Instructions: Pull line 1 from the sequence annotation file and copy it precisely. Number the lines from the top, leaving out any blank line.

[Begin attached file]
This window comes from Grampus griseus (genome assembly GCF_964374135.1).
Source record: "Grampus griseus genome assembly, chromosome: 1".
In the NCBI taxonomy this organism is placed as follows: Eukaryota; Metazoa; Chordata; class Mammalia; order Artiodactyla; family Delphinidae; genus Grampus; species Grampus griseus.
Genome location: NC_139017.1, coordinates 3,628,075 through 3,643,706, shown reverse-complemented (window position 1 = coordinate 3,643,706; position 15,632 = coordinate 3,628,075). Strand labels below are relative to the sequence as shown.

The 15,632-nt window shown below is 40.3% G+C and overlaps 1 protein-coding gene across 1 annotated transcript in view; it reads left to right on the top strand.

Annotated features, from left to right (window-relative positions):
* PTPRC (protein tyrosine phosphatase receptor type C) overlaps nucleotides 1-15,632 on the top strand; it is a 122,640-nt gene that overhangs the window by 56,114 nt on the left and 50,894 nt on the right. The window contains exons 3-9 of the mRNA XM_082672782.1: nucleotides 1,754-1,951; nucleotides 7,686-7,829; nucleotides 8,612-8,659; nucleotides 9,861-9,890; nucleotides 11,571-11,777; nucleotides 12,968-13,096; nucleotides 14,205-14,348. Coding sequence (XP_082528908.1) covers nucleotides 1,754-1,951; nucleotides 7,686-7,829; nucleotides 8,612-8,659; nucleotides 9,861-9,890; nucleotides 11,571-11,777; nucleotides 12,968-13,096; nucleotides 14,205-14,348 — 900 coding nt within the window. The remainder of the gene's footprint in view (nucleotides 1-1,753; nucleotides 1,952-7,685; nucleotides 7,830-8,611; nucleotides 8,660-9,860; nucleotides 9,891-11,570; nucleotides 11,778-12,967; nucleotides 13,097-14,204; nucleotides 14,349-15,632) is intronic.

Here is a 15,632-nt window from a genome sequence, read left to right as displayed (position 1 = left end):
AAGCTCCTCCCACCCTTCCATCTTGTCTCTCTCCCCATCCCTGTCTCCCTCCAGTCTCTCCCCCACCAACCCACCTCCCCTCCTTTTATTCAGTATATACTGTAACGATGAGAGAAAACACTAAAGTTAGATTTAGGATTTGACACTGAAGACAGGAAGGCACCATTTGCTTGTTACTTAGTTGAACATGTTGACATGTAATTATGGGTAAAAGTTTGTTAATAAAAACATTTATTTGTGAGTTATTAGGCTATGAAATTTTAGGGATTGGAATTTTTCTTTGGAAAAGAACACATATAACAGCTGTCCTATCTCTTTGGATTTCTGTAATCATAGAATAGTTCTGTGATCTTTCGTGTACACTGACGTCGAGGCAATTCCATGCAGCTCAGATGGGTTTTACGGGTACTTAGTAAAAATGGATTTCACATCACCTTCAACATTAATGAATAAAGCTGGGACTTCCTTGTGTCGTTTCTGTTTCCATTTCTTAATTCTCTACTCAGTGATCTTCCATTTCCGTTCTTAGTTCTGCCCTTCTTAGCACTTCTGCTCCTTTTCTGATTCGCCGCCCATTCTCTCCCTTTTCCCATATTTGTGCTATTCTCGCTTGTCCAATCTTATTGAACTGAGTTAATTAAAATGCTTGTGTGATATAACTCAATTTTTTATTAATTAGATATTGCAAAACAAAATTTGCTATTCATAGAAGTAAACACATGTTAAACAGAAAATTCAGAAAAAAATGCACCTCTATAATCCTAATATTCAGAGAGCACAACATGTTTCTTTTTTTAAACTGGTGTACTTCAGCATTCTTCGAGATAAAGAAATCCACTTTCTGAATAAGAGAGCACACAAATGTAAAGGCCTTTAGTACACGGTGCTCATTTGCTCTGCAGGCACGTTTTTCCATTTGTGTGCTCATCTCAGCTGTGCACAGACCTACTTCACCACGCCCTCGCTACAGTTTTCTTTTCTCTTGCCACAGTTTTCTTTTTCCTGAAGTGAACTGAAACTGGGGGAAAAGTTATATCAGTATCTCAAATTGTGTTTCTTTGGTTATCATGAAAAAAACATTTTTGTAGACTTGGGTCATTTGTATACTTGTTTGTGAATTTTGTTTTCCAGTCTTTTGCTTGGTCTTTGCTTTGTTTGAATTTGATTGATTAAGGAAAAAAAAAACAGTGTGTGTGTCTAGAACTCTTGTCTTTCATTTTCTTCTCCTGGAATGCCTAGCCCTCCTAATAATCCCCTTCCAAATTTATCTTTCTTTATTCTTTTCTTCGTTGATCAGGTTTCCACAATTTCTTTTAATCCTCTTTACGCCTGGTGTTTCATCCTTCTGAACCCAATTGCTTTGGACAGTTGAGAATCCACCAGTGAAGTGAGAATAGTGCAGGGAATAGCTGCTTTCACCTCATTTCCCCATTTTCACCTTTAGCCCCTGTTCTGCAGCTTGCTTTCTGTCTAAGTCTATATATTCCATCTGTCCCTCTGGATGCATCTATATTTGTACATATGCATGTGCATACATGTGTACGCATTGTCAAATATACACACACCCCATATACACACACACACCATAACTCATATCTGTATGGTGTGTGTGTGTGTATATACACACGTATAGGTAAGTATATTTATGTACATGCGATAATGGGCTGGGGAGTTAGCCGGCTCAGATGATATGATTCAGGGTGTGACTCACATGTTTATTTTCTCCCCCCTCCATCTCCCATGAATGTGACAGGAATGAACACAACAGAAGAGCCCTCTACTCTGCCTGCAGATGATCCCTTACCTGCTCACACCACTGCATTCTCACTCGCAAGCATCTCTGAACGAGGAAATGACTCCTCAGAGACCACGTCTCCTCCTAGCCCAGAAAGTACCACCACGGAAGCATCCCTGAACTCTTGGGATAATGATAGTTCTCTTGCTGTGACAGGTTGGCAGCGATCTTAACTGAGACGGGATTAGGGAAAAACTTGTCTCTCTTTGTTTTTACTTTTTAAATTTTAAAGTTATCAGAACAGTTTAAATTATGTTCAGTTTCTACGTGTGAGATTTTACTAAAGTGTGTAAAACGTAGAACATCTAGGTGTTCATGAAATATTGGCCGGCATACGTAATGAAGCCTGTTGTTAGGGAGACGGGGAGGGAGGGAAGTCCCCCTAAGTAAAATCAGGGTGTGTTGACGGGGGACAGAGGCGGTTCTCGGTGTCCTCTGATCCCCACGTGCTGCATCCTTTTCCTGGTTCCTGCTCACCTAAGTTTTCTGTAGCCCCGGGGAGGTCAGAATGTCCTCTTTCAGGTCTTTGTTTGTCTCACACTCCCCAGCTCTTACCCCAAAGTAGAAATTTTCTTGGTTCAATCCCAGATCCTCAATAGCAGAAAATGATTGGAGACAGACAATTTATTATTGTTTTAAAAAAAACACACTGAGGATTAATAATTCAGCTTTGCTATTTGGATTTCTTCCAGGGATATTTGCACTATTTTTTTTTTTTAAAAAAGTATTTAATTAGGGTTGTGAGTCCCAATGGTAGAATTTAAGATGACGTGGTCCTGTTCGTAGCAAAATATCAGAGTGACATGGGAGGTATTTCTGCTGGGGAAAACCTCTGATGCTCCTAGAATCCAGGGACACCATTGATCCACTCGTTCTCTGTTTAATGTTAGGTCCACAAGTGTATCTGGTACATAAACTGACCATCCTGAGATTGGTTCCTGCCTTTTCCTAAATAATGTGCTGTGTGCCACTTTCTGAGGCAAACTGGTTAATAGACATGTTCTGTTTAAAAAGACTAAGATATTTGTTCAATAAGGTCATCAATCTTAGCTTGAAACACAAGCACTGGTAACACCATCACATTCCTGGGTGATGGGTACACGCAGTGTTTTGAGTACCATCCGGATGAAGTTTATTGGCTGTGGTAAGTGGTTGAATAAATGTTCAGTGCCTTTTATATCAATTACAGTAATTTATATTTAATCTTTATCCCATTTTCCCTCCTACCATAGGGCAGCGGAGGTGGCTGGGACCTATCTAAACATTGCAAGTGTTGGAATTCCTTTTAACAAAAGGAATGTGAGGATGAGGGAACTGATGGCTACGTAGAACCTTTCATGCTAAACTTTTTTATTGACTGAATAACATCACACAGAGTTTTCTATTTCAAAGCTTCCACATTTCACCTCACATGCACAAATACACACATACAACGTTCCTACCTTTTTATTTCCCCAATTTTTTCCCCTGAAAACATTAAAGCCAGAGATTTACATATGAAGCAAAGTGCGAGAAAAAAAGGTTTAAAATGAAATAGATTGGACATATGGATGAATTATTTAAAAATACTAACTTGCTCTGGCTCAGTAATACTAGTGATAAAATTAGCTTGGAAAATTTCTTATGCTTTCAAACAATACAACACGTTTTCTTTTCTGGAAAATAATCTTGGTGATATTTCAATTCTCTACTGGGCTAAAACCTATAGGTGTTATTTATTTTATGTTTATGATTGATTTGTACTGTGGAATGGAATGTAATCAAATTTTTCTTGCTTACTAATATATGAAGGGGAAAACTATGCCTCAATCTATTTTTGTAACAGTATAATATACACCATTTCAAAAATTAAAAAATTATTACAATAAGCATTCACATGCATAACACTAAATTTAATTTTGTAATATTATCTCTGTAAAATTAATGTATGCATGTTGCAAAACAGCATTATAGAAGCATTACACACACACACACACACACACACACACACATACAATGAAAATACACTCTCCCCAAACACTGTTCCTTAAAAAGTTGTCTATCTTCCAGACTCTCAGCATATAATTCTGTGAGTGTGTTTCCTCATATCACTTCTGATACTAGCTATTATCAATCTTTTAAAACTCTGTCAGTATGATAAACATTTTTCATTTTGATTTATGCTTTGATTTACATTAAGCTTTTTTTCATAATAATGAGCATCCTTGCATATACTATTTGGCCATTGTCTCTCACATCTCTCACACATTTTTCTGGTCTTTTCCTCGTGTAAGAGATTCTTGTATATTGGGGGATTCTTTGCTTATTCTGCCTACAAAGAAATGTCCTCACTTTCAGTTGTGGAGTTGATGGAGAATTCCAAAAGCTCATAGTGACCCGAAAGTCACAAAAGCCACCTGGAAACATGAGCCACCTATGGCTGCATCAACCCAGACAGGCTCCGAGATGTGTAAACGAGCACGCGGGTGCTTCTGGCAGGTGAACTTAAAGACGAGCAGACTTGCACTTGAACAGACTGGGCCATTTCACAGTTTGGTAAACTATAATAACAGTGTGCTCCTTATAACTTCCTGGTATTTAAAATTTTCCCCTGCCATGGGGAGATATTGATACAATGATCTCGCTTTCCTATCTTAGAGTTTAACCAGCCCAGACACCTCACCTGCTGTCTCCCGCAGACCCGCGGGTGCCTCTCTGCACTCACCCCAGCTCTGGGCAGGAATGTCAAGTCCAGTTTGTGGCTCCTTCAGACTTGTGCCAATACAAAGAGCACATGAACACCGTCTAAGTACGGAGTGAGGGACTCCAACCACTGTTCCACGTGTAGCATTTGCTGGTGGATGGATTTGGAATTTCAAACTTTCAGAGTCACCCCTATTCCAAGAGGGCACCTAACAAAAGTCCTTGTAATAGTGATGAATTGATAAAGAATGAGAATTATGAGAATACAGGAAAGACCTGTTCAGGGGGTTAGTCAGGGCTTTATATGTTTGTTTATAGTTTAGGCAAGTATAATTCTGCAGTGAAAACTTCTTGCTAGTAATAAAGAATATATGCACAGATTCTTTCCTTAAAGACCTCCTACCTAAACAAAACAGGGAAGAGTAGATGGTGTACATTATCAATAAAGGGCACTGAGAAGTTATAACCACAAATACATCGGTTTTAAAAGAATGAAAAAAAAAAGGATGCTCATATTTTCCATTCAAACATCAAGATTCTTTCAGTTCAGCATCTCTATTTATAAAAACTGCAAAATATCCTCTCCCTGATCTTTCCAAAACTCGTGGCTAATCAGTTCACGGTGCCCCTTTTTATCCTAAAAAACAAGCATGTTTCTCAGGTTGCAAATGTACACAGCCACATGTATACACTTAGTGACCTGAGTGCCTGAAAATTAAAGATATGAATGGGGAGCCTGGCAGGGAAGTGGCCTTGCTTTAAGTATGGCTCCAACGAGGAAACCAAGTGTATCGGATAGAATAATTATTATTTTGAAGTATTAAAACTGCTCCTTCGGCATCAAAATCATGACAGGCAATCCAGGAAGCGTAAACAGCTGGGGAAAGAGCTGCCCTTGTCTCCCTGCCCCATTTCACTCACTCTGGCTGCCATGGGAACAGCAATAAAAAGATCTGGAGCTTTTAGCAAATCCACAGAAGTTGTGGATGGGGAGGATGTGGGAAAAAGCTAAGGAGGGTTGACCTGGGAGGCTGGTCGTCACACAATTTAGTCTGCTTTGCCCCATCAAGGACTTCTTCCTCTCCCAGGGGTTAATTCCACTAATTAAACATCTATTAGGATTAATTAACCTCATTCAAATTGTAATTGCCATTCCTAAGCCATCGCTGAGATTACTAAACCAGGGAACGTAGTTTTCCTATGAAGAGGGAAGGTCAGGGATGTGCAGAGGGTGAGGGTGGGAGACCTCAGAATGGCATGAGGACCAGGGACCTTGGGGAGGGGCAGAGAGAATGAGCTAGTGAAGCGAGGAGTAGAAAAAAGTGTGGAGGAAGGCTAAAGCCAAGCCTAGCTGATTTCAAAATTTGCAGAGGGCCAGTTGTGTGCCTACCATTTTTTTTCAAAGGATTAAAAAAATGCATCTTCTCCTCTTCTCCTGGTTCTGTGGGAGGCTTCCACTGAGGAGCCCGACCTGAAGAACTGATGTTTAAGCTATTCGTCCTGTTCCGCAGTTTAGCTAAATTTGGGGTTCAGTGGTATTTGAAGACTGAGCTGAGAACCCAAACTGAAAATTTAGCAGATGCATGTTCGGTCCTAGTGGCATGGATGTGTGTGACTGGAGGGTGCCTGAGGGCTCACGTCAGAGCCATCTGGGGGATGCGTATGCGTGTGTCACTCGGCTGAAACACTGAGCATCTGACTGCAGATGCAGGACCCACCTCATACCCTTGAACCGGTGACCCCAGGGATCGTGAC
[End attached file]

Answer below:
This window comes from Grampus griseus (genome assembly GCF_964374135.1).